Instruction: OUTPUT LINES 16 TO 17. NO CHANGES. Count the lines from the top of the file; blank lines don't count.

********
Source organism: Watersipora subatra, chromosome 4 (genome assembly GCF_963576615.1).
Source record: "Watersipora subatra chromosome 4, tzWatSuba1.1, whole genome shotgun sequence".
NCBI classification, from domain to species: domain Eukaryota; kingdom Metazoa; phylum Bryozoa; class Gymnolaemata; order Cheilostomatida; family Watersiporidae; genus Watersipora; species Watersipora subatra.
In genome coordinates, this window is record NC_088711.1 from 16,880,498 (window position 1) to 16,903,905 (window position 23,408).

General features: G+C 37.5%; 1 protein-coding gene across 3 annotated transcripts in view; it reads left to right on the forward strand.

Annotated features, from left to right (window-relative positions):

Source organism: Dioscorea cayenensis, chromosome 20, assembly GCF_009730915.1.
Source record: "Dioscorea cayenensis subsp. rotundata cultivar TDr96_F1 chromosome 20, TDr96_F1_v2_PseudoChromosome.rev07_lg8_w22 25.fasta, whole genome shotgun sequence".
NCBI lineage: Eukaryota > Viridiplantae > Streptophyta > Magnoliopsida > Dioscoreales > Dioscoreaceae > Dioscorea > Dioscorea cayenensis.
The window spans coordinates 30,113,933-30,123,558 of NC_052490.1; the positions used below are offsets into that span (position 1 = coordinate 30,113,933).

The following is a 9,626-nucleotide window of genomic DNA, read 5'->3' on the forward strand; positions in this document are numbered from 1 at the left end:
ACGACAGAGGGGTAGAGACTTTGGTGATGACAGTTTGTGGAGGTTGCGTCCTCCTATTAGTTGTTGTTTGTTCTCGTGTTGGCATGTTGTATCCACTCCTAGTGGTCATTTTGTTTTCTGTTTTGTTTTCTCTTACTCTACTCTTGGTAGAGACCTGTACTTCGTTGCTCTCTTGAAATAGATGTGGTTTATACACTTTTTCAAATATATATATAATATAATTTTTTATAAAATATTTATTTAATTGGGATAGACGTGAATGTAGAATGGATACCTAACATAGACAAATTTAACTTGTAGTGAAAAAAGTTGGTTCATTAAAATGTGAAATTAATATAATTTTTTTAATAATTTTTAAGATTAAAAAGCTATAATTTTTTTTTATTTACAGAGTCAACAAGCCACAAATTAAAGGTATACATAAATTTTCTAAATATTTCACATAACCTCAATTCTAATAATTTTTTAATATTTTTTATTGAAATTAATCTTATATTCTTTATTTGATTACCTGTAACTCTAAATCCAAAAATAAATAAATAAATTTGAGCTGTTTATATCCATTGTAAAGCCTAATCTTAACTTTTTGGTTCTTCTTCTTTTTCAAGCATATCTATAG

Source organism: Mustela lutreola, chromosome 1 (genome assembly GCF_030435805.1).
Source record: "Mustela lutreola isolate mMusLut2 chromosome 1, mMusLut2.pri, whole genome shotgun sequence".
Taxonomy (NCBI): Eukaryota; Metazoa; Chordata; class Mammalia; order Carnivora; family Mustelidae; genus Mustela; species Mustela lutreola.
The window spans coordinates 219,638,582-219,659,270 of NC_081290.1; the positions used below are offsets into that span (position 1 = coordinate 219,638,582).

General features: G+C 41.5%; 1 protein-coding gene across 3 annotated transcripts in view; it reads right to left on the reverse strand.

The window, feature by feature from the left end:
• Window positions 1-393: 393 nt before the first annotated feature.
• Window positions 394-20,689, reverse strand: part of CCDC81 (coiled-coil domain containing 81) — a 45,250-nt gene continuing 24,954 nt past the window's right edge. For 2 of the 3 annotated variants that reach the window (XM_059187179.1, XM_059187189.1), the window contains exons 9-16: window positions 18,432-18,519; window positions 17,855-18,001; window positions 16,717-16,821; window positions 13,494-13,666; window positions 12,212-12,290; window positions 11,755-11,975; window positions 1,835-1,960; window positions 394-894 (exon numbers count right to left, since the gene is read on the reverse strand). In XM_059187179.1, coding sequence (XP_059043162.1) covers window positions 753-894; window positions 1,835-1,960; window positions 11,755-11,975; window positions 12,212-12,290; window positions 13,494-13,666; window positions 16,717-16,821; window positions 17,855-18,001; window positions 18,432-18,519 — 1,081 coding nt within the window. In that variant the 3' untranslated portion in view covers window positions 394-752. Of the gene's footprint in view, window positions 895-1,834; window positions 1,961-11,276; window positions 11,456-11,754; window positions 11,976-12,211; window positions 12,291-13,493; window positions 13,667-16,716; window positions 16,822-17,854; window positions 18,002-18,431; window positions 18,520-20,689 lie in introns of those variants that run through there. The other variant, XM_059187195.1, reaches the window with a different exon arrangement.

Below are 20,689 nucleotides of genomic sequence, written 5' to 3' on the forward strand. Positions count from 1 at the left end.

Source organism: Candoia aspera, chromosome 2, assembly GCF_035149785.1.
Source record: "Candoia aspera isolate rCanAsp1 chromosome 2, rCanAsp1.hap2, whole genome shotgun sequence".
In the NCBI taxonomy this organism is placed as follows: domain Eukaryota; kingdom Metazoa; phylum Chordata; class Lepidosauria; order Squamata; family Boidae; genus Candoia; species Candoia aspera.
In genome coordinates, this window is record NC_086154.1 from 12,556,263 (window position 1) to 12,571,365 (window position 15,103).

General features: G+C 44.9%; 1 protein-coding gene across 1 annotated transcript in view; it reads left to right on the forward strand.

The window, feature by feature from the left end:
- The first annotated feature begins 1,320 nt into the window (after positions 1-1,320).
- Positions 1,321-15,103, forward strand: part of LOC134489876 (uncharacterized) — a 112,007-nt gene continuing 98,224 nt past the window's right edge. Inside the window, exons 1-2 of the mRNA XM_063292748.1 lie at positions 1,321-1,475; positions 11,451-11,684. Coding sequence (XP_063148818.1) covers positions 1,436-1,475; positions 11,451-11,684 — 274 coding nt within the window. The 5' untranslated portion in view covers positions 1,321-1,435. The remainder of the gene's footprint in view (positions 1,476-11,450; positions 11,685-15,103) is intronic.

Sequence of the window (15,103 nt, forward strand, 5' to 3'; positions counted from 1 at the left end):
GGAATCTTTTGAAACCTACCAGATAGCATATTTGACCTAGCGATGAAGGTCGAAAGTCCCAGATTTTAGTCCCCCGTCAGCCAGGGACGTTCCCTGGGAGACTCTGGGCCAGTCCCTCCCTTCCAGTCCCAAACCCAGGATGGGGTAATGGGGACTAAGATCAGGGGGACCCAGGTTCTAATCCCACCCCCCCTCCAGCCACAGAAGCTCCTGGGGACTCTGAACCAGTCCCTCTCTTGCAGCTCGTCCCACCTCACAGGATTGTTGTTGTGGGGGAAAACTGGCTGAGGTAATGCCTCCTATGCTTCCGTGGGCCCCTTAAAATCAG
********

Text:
The window spans coordinates 219,638,582-219,659,270 of NC_081290.1; the positions used below are offsets into that span (position 1 = coordinate 219,638,582).

General features: G+C 41.5%; 1 protein-coding gene across 3 annotated transcripts in view; it reads right to left on the reverse strand.